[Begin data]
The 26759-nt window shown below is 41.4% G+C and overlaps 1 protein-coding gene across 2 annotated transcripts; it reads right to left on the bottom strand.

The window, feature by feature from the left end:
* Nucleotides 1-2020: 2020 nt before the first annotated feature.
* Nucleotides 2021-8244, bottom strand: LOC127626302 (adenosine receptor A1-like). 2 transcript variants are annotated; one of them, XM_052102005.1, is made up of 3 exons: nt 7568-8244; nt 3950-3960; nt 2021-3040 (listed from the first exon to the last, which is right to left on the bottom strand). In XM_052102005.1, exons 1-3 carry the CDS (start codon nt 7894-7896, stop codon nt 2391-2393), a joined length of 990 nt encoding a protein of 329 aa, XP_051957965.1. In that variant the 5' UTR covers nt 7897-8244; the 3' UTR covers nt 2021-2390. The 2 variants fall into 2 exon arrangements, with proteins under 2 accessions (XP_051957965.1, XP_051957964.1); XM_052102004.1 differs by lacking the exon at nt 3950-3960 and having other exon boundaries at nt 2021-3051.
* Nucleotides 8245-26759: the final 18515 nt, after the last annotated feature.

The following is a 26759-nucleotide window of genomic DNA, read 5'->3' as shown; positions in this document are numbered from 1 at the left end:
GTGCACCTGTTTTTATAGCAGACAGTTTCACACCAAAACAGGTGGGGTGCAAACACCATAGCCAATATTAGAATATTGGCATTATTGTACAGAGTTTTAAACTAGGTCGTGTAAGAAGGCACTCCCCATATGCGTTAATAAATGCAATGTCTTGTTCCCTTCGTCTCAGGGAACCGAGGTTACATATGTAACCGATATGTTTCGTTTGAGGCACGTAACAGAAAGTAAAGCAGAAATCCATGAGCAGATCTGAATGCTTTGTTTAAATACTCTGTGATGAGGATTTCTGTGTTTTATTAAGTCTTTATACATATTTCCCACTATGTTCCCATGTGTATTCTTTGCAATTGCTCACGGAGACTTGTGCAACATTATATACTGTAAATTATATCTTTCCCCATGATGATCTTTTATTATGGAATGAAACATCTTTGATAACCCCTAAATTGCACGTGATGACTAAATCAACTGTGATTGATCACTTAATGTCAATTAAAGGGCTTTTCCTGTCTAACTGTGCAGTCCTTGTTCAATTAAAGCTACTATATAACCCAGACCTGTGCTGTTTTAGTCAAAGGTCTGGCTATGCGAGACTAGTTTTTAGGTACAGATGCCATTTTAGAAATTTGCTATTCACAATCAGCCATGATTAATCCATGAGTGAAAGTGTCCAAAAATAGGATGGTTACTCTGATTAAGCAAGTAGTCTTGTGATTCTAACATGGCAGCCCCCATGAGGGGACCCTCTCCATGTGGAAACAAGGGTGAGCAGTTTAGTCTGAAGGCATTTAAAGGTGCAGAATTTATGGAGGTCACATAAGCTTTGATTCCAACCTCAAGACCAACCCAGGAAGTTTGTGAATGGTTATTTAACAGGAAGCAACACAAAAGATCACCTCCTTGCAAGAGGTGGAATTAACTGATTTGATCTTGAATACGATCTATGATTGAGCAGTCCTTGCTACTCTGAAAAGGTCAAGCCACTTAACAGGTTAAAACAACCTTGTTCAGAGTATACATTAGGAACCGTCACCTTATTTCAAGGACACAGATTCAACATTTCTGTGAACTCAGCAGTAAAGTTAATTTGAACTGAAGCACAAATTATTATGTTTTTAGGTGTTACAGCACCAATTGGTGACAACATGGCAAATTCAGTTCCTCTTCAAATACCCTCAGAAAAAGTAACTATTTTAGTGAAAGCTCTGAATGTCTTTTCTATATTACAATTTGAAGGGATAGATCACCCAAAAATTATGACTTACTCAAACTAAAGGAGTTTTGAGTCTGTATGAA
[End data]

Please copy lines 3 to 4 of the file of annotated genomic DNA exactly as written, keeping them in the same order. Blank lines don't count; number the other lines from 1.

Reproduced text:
* Nucleotides 1-2020: 2020 nt before the first annotated feature.
* Nucleotides 2021-8244, bottom strand: LOC127626302 (adenosine receptor A1-like). 2 transcript variants are annotated; one of them, XM_052102005.1, is made up of 3 exons: nt 7568-8244; nt 3950-3960; nt 2021-3040 (listed from the first exon to the last, which is right to left on the bottom strand). In XM_052102005.1, exons 1-3 carry the CDS (start codon nt 7894-7896, stop codon nt 2391-2393), a joined length of 990 nt encoding a protein of 329 aa, XP_051957965.1. In that variant the 5' UTR covers nt 7897-8244; the 3' UTR covers nt 2021-2390. The 2 variants fall into 2 exon arrangements, with proteins under 2 accessions (XP_051957965.1, XP_051957964.1); XM_052102004.1 differs by lacking the exon at nt 3950-3960 and having other exon boundaries at nt 2021-3051.